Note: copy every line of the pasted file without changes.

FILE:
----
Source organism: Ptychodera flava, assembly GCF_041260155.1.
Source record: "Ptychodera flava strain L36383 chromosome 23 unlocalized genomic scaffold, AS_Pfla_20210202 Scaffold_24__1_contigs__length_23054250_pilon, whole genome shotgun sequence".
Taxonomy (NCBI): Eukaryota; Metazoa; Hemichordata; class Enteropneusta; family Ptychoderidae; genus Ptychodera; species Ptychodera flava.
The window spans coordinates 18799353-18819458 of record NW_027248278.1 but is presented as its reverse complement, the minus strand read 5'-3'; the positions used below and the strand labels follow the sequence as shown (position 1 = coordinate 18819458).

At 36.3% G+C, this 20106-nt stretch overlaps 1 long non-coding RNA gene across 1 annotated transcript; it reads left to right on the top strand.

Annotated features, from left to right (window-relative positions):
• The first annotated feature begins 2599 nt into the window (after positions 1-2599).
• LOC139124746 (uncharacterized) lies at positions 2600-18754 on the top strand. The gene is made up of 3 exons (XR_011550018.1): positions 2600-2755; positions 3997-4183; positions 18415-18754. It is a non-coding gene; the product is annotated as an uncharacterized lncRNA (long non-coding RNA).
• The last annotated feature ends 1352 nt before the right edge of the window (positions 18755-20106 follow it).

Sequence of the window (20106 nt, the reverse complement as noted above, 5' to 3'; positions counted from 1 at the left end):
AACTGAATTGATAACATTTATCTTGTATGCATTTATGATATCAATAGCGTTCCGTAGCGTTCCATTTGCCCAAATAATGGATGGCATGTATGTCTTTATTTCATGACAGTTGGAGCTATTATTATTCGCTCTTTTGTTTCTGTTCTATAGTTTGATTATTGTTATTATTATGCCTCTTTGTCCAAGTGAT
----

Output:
Source organism: Ptychodera flava, assembly GCF_041260155.1.
Source record: "Ptychodera flava strain L36383 chromosome 23 unlocalized genomic scaffold, AS_Pfla_20210202 Scaffold_24__1_contigs__length_23054250_pilon, whole genome shotgun sequence".
Taxonomy (NCBI): Eukaryota; Metazoa; Hemichordata; class Enteropneusta; family Ptychoderidae; genus Ptychodera; species Ptychodera flava.
The window spans coordinates 18799353-18819458 of record NW_027248278.1 but is presented as its reverse complement, the minus strand read 5'-3'; the positions used below and the strand labels follow the sequence as shown (position 1 = coordinate 18819458).

At 36.3% G+C, this 20106-nt stretch overlaps 1 long non-coding RNA gene across 1 annotated transcript; it reads left to right on the top strand.

Annotated features, from left to right (window-relative positions):
• The first annotated feature begins 2599 nt into the window (after positions 1-2599).
• LOC139124746 (uncharacterized) lies at positions 2600-18754 on the top strand. The gene is made up of 3 exons (XR_011550018.1): positions 2600-2755; positions 3997-4183; positions 18415-18754. It is a non-coding gene; the product is annotated as an uncharacterized lncRNA (long non-coding RNA).
• The last annotated feature ends 1352 nt before the right edge of the window (positions 18755-20106 follow it).

Sequence of the window (20106 nt, the reverse complement as noted above, 5' to 3'; positions counted from 1 at the left end):
AACTGAATTGATAACATTTATCTTGTATGCATTTATGATATCAATAGCGTTCCGTAGCGTTCCATTTGCCCAAATAATGGATGGCATGTATGTCTTTATTTCATGACAGTTGGAGCTATTATTATTCGCTCTTTTGTTTCTGTTCTATAGTTTGATTATTGTTATTATTATGCCTCTTTGTCCAAGTGAT